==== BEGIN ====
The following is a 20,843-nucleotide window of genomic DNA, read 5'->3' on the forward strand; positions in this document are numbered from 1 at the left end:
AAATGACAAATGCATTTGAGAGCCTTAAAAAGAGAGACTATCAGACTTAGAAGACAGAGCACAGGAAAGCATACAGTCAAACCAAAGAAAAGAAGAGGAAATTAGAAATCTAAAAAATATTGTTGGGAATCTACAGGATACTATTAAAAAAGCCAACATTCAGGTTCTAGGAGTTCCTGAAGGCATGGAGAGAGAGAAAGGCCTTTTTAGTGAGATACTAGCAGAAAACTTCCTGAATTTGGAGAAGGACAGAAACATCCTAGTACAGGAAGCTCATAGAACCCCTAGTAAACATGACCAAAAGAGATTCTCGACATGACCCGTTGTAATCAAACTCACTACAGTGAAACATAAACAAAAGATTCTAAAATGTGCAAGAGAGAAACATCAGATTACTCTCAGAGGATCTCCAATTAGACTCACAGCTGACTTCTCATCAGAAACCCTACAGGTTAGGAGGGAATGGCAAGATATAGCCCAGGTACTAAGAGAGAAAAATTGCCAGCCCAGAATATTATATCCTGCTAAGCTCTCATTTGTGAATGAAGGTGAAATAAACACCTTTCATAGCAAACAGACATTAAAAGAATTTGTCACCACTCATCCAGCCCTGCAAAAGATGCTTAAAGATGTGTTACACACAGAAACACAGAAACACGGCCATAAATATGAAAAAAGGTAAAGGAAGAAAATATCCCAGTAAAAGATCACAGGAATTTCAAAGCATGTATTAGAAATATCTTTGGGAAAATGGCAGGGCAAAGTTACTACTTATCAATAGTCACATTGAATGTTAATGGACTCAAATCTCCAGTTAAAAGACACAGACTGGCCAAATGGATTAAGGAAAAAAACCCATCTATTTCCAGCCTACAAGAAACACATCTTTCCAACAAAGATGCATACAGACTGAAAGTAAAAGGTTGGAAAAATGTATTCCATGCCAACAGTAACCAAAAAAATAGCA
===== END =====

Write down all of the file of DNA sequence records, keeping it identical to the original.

The following is a 20,843-nucleotide window of genomic DNA, read 5'->3' on the forward strand; positions in this document are numbered from 1 at the left end:
AAATGACAAATGCATTTGAGAGCCTTAAAAAGAGAGACTATCAGACTTAGAAGACAGAGCACAGGAAAGCATACAGTCAAACCAAAGAAAAGAAGAGGAAATTAGAAATCTAAAAAATATTGTTGGGAATCTACAGGATACTATTAAAAAAGCCAACATTCAGGTTCTAGGAGTTCCTGAAGGCATGGAGAGAGAGAAAGGCCTTTTTAGTGAGATACTAGCAGAAAACTTCCTGAATTTGGAGAAGGACAGAAACATCCTAGTACAGGAAGCTCATAGAACCCCTAGTAAACATGACCAAAAGAGATTCTCGACATGACCCGTTGTAATCAAACTCACTACAGTGAAACATAAACAAAAGATTCTAAAATGTGCAAGAGAGAAACATCAGATTACTCTCAGAGGATCTCCAATTAGACTCACAGCTGACTTCTCATCAGAAACCCTACAGGTTAGGAGGGAATGGCAAGATATAGCCCAGGTACTAAGAGAGAAAAATTGCCAGCCCAGAATATTATATCCTGCTAAGCTCTCATTTGTGAATGAAGGTGAAATAAACACCTTTCATAGCAAACAGACATTAAAAGAATTTGTCACCACTCATCCAGCCCTGCAAAAGATGCTTAAAGATGTGTTACACACAGAAACACAGAAACACGGCCATAAATATGAAAAAAGGTAAAGGAAGAAAATATCCCAGTAAAAGATCACAGGAATTTCAAAGCATGTATTAGAAATATCTTTGGGAAAATGGCAGGGCAAAGTTACTACTTATCAATAGTCACATTGAATGTTAATGGACTCAAATCTCCAGTTAAAAGACACAGACTGGCCAAATGGATTAAGGAAAAAAACCCATCTATTTCCAGCCTACAAGAAACACATCTTTCCAACAAAGATGCATACAGACTGAAAGTAAAAGGTTGGAAAAATGTATTCCATGCCAACAGTAACCAAAAAAATAGCA